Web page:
Update: It seems I’m not the only one to ask about trust, and Simon answered it:
OpenID is not an account. Just treat it as an alternative to a traditional username and password and you can’t go wrong.
Fair enough, I guess we’ll have to keep looking for a better method than CAPTCHA to prevent automatic signups though.
I noticed OpenID a while ago, as a possible way to do single-sign-on for internet applications. Recently I wondered why Google used CAPTCHA, and despite it being the most viewed article on this blog (thanks to Matthew Mullenweg), no one pointed out the obvious problem with my argument.
Comment vs sign-on
It wasn’t really a huge hole, but I had raised Akismet and other WordPress pluggins as an alternative to CAPTCHA. The point still stands that CAPTCHA is bad and Google could find/create a better way, however, comment spam and sign-ups aren’t the same thing.
Akismet, and to some extent the other WordPress oriented options that prevent comment spam, don’t help sign-ups to other services such as forums, newsletters and custom applications that might allow posting content.
If there is a disconnect between sign-up and posting content, spammers could get through, or at least make it very difficult to prevent abuse. Not that one of the solutions wouldn’t get around that.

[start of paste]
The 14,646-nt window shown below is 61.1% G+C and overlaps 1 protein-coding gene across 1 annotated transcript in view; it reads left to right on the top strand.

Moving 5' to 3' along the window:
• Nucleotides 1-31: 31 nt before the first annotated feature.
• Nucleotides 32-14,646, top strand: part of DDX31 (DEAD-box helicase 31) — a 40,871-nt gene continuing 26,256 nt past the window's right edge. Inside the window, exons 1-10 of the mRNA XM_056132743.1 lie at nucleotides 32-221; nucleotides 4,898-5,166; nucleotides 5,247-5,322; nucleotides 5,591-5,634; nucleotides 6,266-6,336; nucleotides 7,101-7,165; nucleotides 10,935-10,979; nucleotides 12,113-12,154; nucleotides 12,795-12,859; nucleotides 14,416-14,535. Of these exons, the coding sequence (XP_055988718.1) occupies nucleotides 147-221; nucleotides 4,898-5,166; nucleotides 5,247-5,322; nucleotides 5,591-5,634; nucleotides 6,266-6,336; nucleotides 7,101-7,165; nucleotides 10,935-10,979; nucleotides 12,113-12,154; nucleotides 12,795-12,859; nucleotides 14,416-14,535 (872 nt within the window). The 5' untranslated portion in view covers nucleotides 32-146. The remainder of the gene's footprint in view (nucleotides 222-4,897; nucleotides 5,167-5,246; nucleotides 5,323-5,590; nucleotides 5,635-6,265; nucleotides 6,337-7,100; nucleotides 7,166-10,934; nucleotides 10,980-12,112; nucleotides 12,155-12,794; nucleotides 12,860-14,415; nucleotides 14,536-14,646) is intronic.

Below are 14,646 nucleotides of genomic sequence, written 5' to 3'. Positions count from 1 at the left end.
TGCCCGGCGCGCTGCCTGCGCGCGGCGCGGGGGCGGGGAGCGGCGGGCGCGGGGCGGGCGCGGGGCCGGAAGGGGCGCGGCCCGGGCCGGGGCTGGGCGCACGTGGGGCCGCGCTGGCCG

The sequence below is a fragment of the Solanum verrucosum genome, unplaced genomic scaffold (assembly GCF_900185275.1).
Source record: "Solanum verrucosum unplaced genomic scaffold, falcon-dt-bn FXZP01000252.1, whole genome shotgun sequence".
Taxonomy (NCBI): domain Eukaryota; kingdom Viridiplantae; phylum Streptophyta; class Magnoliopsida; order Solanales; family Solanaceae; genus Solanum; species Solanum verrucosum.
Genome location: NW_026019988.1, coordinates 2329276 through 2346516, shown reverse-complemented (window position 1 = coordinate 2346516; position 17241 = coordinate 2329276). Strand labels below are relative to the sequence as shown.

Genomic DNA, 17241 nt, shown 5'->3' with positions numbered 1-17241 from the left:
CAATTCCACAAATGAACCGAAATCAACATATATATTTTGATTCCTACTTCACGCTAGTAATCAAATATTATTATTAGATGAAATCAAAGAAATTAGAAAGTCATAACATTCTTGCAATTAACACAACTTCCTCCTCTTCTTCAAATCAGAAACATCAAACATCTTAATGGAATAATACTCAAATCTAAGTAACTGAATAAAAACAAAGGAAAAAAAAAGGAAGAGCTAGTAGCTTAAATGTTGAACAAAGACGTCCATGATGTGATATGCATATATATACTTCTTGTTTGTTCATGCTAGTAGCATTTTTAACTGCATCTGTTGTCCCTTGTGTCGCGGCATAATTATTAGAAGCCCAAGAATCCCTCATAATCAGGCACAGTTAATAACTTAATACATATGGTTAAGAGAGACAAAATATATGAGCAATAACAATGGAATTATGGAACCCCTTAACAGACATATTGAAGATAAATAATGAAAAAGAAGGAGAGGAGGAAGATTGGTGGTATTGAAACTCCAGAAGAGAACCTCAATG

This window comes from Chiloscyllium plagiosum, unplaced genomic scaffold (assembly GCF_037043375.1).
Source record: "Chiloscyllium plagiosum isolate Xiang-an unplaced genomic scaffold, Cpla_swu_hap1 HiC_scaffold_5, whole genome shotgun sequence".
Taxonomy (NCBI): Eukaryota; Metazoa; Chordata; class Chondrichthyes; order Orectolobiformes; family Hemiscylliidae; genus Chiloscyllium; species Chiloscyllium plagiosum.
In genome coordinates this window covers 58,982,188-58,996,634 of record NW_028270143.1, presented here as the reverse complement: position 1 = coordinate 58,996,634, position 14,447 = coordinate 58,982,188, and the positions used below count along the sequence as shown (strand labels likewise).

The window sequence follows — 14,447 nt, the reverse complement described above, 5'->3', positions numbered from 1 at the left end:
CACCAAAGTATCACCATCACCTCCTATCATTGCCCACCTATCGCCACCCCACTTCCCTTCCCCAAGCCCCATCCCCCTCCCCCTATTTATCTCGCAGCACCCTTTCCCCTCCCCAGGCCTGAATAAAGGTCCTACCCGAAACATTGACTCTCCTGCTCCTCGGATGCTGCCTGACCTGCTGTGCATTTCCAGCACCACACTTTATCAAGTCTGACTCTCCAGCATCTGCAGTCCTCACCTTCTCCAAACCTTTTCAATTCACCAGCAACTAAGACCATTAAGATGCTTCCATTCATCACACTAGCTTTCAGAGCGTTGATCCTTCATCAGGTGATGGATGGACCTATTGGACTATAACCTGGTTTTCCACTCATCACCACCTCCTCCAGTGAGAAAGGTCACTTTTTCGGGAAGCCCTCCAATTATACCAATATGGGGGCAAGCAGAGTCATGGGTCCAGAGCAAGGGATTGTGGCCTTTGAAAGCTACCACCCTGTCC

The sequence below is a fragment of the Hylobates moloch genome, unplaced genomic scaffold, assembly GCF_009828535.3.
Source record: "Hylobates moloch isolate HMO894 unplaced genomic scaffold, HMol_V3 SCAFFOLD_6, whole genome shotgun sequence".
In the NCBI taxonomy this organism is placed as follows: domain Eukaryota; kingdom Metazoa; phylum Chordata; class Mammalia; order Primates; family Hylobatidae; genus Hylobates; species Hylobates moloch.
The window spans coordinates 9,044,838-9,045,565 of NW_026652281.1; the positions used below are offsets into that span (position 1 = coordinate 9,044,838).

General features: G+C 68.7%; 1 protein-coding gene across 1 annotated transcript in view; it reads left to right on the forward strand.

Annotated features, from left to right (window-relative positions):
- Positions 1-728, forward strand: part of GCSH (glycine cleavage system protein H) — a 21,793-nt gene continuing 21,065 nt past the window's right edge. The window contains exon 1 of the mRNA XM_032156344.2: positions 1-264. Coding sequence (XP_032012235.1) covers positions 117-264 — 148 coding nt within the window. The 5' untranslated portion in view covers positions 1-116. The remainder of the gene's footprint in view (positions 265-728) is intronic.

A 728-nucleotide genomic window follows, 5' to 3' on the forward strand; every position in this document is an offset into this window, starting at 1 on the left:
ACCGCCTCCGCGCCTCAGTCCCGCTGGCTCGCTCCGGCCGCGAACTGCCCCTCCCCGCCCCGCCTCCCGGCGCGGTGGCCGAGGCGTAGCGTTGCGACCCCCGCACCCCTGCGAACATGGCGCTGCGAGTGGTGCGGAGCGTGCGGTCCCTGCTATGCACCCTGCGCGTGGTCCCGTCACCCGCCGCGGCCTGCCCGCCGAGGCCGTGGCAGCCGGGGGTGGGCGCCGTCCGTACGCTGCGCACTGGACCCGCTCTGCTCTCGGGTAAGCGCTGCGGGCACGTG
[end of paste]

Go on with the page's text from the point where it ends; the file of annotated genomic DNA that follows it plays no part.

Not long after my post (and completely disconnected), Simon Willison posted up about OpenID,
an open, decentralized, free framework for user-centric digital identity.
It’s quite difficult to get you’re head around how easy it is, but Simon has made it very easy to understand, just check out his OpenID screencast. You create your own central ID, that you control.
A popular techie blog completely missed Simon’s post (despite looking at Yahoo closely), and replicated his efforts. However, they go on to talk about single-sign-on methods from Yahoo, Google and others, so it’s worth reading.
From a user point of view OpenId seems great, I now have a single-sign-on to Simon’s blog, Magnolia bookmarks and other sites. However, I’m going to raise one primary question:
What prevents abuse of the system?
I can work out why people can’t spoof your ID, but what stops the spammers from creating loads of accounts to abuse? I don’t know enough about this topic (it’s not marked usability or accessibility ;)), but I haven’t worked out why we can’t have an individual public/private key mechanism like that used for SSH?
(NB: I’m hoping there’s a good answer and this post can be quickly archived, but I have to ask.)
There doesn’t seem to be a trust mechanism such as that built into Gez Lemon’s idea, or a way of preventing spammers creating many throw away accounts.
Why can’t I publish my public (
DSA SSH) key on my site in a
link and reference that?